• Citizen Jane film review: Improvement Club Improvement Club follows a ragtag group of performers as they prepare a show starring a robot George Washington and a scantily clad bald eagle.
  • Citizen Jane film review: It Felt Like Love (A testament that coming of age isn’t always cute and sweet.)
  • Citizen Jane film review: Maidentrip Sailing around the world alone sounds crazy to most, but for 14-year-old Laura Dekker it was an adventure.
  • Citizen Jane film review: Ms.ouri Made Ms.ouri Made features a collection of short films shot by female filmmakers hailing from the Show Me State.
  • Citizen Jane film review: Our Nixon The Super 8 home videos of H.R Haldeman, John Ehlrichman and Dwight Chapin — three of President Richard Nixon’s top White House aides — show the dark side of the urge to document every single moment of their “do-good” lives.
  • Citizen Jane film review: Remote Area Medical and Sparkle Tugging rotten teeth out with pliers because the dentist is too expensive might seem extreme, but that is the reality of the people in Remote Area Medical.
  • Citizen Jane film review: Swim Little Fish Swim “Think of what life would be like if your artist spouse was so involved in their passion that he or she dropped food coloring in your child’s milk to create an rainbow or brought every street artist he or she met outside to dinner.”
  • Citizen Jane film review: The Mix Tape At The Mix Tape short movie showing, this mix tape principle was utilized in full force—cinema style.
  • Citizen Jane film review: The New Black The film’s most astounding feature is its ability to educate, providing historical exposition on the black LGBTQ community and same-sex marriage and uses an array of voices to explain the intricacies of these issues today.
  • Citizen Jane film review: Towheads In the dictionary, the definition of towhead is “a person with very blond hair.” We can’t deny that Shannon Plumb has a bright blond hair. However, it’s not hairstyles that Plumb’s debut feature “Towheads” is talking about.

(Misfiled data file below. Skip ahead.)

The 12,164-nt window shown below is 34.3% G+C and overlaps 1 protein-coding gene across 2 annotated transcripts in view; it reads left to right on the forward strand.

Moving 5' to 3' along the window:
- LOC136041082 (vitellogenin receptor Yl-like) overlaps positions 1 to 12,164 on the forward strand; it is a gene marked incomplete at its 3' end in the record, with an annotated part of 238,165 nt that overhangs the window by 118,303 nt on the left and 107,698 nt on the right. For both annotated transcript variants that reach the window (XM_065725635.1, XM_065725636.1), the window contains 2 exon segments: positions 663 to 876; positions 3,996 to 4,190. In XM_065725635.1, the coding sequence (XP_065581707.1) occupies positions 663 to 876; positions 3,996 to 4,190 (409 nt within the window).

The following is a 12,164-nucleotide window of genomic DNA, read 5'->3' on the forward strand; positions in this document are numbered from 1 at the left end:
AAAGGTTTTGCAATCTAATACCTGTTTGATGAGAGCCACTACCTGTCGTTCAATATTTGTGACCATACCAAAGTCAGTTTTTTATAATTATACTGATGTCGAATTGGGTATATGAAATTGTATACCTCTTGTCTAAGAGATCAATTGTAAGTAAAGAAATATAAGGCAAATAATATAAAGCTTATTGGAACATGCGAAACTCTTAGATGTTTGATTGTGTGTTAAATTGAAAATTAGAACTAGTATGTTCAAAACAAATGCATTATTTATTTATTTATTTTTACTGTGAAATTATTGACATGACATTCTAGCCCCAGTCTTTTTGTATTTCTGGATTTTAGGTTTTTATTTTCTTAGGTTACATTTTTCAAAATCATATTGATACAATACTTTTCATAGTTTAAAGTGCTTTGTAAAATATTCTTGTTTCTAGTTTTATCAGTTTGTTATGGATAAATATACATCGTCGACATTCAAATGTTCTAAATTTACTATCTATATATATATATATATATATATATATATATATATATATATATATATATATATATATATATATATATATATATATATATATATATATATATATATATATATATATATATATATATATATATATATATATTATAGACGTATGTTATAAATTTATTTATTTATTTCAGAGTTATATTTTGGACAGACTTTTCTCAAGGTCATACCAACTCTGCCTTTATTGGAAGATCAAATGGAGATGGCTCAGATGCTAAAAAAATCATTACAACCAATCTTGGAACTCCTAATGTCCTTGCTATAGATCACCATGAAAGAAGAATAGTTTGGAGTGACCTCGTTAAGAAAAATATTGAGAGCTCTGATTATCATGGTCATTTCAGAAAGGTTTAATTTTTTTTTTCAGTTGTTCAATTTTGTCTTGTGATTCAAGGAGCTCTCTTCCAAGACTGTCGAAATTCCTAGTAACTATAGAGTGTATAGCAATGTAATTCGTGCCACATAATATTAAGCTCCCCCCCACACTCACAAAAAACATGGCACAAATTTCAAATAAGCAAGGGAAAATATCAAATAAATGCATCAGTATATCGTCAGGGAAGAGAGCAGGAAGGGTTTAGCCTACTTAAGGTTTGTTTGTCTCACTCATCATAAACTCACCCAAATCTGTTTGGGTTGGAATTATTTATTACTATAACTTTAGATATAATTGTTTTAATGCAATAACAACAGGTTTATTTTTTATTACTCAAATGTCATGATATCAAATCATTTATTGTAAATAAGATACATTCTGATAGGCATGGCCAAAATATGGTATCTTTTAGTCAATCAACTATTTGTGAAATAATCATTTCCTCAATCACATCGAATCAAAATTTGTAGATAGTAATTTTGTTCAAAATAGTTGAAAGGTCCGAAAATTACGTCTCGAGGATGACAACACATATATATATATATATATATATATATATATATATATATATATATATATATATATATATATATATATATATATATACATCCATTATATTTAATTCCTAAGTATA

• Citizen Jane film review: Wherever You Go This film explores gender and religious differences in modern Israel by following two women who come together from different religious backgrounds in order to deal with issues they have with each of their families.
  • Citizen Jane film reviews: Kinetoscopes For the second year, Citizen Jane shows short films on kinetoscopes, which are like photo booths that screen short films. The three films that they are playing this year are Prom Night, The Adventures of Chris Bosh in the Multiverse and The Event.
  • Citizen Jane Journalism Films Round-up Vox previews four investigative journalism documentaries, all covering different issues in politics, coming to the Citizen Jane Film Festival this weekend.
  • Citizen Jane review: Emerging Voices Despite their brevity, these shorts were fertile in imagination.
  • David Bowie’s new album The Next Day calls to mind the parodies of YouTubers past Take some time to enjoy Voxtalk’s salute to androgynous mastermind David Bowie. And what better way to show our respect than by cataloging the most entertaining and or unsettling Bowie parodies on the web.
  • Decadent Desserts of Columbia: Addison’s Addison’s Phyllo Brownie is sure to satisfy your chocolate cravings and fill up your stomach quickly.
  • Guide to fad diets If you’re looking for a way to shed those unwanted pounds quickly, please consult a doctor before doing so. These diet plans are more questionable than certified.
  • Josh Groban’s album All That Echoes signals an edgier sound to come With darker melodies and snazzy snares featured on his new album All That Echoes, is Josh Groban tiptoeing on an alt-rock route?